A witty and often irreverent first collection of verse, from the Emmy Awardâ€“winning Supervising Producer and Head Writer of Jeopardy!
The back cover photo of the author–open-shirted with a cigarette dangling from the corner of his mouth as he looks off with an air of annoyance–speaks volumes to the acerbic yet playful tone of this writer, who’s as comfortable with Auden and Thomas Gray as Dr. Seuss. Intriguingly, though, Johnson’s rather colloquial tackling of topics ranging from tattoos to serious metaphysical musings on mortality yields an engaging contrast when combined with his reliance on poetic form, particularly in terms of rhyme and meter. A telling example can be found in the title piece, an extended â€œMass” expounding on the folly of war and the cyclical nature of things. Johnson often overreaches with the sonic fireworks, as evidenced in his ripe use of alliteration–â€œThe land is lush, a verdant paradise; / But lurking in the luxuries, the lice”–but his insights usually hit the mark: â€œWith all man’s modern methods, he could not / Eliminate one forlorn, wandering tribe; / When earlier, Europe itself was brought / Down by a flea. / So what can one prescribe? / A poem. That’s all. Not just a diatribe, / Even babes learn from simple nursery rhymes.” One of the most pointed stanzas here, in â€œOur Summer Trip to Oregon, 2005,” caustically describes â€œthe man in the battered pickup on interstate 5,” showcasing this poet’s wry sense of humor: â€œIt’s obvious he’s a man with strong opinions, / Though what they are is really quite a stumper; / For everything he’s killed is on his windshield, / And everything he knows is on his bumper.”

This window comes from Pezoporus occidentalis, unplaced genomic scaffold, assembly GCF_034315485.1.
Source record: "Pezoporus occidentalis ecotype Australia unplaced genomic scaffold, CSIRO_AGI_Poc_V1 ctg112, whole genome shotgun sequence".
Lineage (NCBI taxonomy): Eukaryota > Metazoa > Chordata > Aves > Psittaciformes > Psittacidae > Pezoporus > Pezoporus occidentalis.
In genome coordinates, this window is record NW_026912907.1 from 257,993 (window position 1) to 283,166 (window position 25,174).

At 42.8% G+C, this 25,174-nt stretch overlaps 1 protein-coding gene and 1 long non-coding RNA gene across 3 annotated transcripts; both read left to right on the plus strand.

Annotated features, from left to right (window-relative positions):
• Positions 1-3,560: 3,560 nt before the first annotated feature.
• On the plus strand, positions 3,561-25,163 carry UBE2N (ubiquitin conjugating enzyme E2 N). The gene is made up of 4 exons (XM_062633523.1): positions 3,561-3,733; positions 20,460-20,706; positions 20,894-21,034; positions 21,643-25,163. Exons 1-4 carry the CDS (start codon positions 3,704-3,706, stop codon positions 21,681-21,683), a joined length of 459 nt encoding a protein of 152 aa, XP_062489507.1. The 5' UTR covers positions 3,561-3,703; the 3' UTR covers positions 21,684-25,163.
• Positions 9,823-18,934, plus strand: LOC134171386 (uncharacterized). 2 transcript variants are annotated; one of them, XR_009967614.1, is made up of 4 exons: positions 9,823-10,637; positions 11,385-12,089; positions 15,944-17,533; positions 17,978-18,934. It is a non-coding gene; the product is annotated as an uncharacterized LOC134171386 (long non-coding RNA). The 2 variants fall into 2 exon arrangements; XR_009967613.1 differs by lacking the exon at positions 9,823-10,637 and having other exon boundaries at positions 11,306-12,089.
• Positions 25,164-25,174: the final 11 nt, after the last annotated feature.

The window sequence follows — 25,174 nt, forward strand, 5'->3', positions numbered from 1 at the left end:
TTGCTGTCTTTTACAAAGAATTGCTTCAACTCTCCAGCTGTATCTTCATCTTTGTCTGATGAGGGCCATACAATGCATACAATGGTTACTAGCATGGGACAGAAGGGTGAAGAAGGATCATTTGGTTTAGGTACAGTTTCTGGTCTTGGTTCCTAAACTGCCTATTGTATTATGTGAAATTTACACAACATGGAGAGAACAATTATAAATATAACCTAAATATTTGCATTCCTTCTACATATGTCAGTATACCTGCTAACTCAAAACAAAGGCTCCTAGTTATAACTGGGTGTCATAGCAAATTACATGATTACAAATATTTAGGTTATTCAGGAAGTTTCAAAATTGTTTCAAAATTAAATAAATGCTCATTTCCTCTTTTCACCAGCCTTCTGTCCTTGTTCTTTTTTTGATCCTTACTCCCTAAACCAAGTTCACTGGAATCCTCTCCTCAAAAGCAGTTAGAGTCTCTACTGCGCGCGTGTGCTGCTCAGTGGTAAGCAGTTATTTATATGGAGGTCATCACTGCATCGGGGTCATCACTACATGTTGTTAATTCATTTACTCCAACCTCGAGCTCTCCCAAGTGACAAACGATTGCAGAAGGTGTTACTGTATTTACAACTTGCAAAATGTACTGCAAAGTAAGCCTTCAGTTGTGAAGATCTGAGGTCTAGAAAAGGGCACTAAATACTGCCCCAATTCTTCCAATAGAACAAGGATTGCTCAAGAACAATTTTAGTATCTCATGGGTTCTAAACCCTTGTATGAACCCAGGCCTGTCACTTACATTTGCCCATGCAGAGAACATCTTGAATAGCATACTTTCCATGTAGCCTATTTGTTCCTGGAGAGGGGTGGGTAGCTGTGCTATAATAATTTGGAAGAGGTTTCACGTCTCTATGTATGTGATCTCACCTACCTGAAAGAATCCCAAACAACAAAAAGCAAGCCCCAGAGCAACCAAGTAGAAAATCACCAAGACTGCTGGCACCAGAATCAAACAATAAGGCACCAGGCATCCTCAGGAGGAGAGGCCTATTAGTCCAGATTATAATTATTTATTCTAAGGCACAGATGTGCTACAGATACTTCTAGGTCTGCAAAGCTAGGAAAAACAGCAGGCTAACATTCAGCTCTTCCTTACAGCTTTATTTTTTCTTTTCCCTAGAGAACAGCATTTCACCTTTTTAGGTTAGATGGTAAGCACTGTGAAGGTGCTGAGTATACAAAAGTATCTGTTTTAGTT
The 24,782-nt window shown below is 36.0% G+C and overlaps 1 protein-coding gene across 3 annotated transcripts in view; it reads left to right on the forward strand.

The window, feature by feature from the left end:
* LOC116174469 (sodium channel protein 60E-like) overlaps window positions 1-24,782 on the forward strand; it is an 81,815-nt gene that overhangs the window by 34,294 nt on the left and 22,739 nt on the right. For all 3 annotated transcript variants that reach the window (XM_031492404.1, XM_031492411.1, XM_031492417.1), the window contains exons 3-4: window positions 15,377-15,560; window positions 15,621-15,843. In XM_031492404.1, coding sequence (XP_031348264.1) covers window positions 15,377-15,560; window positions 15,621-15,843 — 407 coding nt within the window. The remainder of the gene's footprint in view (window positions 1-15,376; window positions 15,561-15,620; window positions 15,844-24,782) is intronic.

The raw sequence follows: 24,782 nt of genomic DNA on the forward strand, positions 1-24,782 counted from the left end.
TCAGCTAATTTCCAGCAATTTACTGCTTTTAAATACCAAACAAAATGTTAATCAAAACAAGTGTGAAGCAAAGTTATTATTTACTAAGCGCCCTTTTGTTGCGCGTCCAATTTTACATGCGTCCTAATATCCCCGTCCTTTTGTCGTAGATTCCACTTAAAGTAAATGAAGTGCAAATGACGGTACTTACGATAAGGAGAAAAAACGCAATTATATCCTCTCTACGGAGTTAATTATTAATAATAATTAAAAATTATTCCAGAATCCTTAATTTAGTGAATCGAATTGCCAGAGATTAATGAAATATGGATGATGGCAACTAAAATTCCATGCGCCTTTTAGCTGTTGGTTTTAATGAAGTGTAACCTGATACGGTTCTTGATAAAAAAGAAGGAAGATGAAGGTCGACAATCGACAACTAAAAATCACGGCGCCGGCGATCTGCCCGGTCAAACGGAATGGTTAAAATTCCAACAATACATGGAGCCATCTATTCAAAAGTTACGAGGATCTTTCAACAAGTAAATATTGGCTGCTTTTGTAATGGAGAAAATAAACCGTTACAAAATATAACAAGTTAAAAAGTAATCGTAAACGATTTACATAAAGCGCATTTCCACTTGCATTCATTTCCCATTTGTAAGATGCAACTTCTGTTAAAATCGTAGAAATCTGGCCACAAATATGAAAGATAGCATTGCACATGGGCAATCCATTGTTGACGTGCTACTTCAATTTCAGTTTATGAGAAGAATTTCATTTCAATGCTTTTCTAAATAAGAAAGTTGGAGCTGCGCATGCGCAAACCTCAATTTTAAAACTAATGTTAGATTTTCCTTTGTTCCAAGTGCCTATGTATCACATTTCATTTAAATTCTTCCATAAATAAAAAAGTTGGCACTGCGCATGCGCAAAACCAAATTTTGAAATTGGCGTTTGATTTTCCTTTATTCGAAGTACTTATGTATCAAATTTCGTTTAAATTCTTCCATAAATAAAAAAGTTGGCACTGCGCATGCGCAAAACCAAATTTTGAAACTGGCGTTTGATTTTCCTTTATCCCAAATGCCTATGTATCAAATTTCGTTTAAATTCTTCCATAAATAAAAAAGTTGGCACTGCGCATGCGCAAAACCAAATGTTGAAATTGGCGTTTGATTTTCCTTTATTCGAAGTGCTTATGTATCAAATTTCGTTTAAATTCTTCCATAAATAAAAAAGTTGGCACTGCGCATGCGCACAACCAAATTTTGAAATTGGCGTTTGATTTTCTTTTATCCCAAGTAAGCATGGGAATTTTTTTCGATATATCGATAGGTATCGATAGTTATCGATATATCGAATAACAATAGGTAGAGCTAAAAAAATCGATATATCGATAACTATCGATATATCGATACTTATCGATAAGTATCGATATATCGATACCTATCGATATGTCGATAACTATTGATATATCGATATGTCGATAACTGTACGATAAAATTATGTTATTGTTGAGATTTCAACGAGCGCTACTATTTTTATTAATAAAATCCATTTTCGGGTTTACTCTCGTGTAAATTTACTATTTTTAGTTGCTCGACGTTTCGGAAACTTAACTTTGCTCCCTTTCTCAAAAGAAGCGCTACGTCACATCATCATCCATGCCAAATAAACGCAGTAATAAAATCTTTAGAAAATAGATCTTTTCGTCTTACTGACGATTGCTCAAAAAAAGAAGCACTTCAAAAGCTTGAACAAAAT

Funny, unassuming and thoughtful poems.